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Hannah Höch's adress book

Hannah Höchs Adressbuch, 1917–1978
© Repro: Kai-Annett Becker

The open address book belonging to artist Hannah Höch. The yellowing, dog-eared pages with tattered edges reveal handwritten jottings of names and addresses. Slips of paper have been inserted between the countless pages.

The exercise book that Hannah Höch (1889–1978) used for an address book is stuffed full of entries, slips of paper and visiting cards. In the end the artist had to tie it up with parcel string. Browsing through the 5,000 or so names opens up a vast historical cosmos of art and culture – but also her own everyday field of reference: stars of Classical Modernism like Hans Arp, Theo van Doesburg and Kurt Schwitters or Bauhaus teachers László Moholy-Nagy and Ludwig Mies van der Rohe alongside Höch’s favourite hairdresser.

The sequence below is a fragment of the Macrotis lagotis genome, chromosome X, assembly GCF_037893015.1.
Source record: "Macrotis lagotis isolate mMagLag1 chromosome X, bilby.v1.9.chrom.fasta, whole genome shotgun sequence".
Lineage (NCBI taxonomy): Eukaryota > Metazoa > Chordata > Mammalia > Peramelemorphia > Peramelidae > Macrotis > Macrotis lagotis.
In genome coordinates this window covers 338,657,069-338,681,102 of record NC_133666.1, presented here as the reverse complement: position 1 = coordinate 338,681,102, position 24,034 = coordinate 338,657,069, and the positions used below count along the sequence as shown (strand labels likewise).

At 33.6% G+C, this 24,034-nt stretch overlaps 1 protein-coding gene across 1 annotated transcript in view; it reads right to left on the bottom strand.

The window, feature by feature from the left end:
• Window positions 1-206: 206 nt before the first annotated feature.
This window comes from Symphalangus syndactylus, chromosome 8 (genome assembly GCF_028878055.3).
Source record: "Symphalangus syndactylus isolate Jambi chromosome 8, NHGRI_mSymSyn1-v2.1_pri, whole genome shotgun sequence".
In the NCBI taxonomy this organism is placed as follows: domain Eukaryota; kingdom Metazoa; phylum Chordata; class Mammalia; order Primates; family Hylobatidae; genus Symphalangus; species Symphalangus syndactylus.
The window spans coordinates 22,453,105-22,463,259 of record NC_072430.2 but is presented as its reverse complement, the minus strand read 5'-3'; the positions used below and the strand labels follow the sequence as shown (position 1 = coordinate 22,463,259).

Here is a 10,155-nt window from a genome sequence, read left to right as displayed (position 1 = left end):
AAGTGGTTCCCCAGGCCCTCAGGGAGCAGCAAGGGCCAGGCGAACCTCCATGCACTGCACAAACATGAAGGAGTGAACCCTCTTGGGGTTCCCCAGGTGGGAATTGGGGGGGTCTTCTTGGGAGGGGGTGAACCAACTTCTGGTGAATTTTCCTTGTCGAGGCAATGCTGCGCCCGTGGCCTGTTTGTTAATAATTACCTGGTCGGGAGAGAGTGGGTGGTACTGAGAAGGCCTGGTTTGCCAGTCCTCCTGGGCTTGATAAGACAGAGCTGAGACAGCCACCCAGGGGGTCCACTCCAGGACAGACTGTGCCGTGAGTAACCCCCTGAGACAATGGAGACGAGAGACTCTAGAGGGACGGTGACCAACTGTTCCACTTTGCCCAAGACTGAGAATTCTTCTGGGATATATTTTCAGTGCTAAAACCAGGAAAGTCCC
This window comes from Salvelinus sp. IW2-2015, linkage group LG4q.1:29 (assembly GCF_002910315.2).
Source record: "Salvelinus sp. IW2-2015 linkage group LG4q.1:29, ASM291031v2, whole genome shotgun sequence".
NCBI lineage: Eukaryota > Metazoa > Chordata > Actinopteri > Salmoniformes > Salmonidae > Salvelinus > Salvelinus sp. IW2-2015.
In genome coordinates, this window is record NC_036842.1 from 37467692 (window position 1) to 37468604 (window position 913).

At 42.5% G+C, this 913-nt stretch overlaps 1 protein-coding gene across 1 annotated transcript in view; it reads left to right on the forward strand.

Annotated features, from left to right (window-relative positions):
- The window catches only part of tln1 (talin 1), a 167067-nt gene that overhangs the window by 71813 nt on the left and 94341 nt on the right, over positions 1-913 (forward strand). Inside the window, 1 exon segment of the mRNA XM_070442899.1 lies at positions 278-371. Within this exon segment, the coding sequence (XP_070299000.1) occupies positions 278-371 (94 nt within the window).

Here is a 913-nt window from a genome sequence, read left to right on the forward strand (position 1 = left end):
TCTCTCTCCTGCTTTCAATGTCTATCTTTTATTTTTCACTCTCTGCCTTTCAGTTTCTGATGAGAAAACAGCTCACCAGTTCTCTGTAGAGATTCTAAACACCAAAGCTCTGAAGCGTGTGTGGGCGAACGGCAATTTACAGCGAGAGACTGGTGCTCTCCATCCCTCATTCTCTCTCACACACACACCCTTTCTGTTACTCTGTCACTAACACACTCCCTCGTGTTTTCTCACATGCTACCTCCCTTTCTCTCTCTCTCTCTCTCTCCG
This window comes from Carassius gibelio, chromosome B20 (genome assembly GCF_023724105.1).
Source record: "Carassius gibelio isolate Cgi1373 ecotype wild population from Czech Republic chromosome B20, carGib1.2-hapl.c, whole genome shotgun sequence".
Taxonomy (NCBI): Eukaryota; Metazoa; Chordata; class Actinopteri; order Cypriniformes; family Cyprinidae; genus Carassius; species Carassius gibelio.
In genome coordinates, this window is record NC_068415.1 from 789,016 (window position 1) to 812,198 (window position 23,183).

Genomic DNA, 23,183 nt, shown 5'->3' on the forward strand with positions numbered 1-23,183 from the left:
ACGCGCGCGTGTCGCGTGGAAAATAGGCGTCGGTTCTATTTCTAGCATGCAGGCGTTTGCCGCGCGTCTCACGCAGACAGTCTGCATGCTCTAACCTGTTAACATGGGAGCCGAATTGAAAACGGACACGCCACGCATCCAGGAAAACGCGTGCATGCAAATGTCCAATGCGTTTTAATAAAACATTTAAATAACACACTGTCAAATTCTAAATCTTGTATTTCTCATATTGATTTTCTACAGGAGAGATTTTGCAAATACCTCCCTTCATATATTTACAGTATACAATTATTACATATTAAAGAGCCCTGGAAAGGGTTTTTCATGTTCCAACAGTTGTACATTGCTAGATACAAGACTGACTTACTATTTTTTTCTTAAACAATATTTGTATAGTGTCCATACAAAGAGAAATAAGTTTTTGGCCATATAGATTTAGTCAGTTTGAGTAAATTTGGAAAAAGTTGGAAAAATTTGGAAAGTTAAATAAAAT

When the artist began her address book in 1917 she could have no idea how long it would keep her company. The earliest jottings date from the First World War. Soon after this Höch, as the only woman among the Dadaists in Berlin, was using her absurd, grotesque photomontage to provoke respectable citizens into thinking about their society. The artist’s last entries date from at least sixty years later, by which time her versatile œuvre had gained worldwide recognition.

Hannah Höch's adress book
1917 – 1978
Paper, handwritten
approximately 430 pages
19 x 21 x 7 cm (closed)
Acquired with funds from the Senator for Culture, Berlin 1979

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